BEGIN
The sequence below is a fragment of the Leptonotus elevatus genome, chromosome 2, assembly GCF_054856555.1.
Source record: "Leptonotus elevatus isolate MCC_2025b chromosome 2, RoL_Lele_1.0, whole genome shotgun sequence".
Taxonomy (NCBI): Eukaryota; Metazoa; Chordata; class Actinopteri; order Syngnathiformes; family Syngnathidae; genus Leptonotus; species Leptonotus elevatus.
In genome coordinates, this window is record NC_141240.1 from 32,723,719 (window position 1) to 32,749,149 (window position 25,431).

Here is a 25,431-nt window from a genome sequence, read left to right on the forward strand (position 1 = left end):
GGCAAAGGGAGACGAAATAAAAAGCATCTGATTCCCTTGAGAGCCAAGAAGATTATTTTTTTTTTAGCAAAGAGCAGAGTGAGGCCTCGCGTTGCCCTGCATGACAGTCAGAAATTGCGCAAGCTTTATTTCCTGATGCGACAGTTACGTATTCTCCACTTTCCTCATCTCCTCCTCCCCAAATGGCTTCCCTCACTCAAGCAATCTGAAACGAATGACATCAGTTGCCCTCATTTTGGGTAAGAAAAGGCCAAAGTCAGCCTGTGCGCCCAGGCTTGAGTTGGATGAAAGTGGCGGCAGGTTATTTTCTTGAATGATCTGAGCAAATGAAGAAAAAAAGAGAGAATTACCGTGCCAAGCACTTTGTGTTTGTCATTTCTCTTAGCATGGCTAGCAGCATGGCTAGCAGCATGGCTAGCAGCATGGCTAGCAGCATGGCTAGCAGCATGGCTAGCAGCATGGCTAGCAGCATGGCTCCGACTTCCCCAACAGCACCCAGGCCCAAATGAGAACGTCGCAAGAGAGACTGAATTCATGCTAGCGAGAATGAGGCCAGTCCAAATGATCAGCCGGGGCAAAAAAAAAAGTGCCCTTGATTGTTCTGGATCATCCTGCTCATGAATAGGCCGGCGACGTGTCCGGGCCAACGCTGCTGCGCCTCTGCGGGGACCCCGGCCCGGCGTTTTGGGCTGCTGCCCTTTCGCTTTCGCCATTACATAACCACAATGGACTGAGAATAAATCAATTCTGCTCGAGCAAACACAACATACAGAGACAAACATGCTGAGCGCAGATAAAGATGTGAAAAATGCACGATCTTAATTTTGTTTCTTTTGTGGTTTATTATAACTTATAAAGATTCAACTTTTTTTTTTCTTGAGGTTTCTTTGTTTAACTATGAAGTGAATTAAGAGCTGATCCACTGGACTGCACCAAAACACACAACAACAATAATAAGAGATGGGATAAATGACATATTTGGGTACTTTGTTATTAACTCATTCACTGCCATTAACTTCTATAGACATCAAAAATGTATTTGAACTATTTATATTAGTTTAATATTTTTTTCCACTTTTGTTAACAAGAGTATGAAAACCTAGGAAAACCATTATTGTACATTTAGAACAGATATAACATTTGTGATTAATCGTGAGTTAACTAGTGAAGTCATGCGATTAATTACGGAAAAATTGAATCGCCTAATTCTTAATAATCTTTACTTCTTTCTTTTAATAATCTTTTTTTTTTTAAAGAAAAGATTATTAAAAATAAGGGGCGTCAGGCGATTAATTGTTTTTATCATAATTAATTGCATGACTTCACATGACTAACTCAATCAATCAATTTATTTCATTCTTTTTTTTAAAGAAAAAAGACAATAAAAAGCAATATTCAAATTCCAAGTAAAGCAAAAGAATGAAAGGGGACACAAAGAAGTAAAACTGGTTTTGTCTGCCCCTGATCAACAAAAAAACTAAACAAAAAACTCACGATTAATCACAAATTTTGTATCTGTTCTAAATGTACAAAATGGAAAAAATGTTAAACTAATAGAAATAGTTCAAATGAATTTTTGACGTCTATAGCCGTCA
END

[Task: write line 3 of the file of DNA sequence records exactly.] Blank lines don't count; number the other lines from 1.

Taxonomy (NCBI): Eukaryota; Metazoa; Chordata; class Actinopteri; order Syngnathiformes; family Syngnathidae; genus Leptonotus; species Leptonotus elevatus.